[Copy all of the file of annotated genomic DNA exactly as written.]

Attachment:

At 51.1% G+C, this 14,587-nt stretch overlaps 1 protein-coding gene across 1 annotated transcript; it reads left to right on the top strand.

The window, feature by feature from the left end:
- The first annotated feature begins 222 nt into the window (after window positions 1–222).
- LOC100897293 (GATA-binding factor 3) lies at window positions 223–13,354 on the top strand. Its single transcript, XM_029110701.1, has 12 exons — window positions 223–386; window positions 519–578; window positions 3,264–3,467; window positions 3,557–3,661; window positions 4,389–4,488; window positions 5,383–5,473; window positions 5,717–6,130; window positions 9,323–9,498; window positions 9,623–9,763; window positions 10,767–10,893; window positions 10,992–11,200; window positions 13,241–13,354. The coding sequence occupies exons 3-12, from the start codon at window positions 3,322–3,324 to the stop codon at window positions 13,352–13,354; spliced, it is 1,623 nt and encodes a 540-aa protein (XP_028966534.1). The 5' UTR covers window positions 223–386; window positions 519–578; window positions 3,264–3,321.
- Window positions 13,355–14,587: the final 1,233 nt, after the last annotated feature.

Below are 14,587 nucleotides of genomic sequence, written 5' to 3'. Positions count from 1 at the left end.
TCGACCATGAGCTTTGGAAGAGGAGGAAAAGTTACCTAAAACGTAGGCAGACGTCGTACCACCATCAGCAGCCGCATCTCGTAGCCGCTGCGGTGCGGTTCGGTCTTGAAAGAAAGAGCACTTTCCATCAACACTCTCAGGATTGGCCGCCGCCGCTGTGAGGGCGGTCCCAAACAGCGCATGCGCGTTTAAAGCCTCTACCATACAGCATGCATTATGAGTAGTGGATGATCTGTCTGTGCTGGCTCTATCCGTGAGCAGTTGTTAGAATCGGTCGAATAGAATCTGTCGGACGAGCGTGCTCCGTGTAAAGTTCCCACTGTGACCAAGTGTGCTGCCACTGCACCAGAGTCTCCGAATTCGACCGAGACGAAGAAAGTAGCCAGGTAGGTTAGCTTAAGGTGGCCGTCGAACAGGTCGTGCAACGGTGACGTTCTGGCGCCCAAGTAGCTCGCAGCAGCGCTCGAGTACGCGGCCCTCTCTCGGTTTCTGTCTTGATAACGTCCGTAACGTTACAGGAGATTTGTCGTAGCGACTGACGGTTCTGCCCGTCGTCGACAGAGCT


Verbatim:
At 51.1% G+C, this 14,587-nt stretch overlaps 1 protein-coding gene across 1 annotated transcript; it reads left to right on the top strand.

The window, feature by feature from the left end:
- The first annotated feature begins 222 nt into the window (after window positions 1–222).
- LOC100897293 (GATA-binding factor 3) lies at window positions 223–13,354 on the top strand. Its single transcript, XM_029110701.1, has 12 exons — window positions 223–386; window positions 519–578; window positions 3,264–3,467; window positions 3,557–3,661; window positions 4,389–4,488; window positions 5,383–5,473; window positions 5,717–6,130; window positions 9,323–9,498; window positions 9,623–9,763; window positions 10,767–10,893; window positions 10,992–11,200; window positions 13,241–13,354. The coding sequence occupies exons 3-12, from the start codon at window positions 3,322–3,324 to the stop codon at window positions 13,352–13,354; spliced, it is 1,623 nt and encodes a 540-aa protein (XP_028966534.1). The 5' UTR covers window positions 223–386; window positions 519–578; window positions 3,264–3,321.
- Window positions 13,355–14,587: the final 1,233 nt, after the last annotated feature.

Below are 14,587 nucleotides of genomic sequence, written 5' to 3'. Positions count from 1 at the left end.
TCGACCATGAGCTTTGGAAGAGGAGGAAAAGTTACCTAAAACGTAGGCAGACGTCGTACCACCATCAGCAGCCGCATCTCGTAGCCGCTGCGGTGCGGTTCGGTCTTGAAAGAAAGAGCACTTTCCATCAACACTCTCAGGATTGGCCGCCGCCGCTGTGAGGGCGGTCCCAAACAGCGCATGCGCGTTTAAAGCCTCTACCATACAGCATGCATTATGAGTAGTGGATGATCTGTCTGTGCTGGCTCTATCCGTGAGCAGTTGTTAGAATCGGTCGAATAGAATCTGTCGGACGAGCGTGCTCCGTGTAAAGTTCCCACTGTGACCAAGTGTGCTGCCACTGCACCAGAGTCTCCGAATTCGACCGAGACGAAGAAAGTAGCCAGGTAGGTTAGCTTAAGGTGGCCGTCGAACAGGTCGTGCAACGGTGACGTTCTGGCGCCCAAGTAGCTCGCAGCAGCGCTCGAGTACGCGGCCCTCTCTCGGTTTCTGTCTTGATAACGTCCGTAACGTTACAGGAGATTTGTCGTAGCGACTGACGGTTCTGCCCGTCGTCGACAGAGCT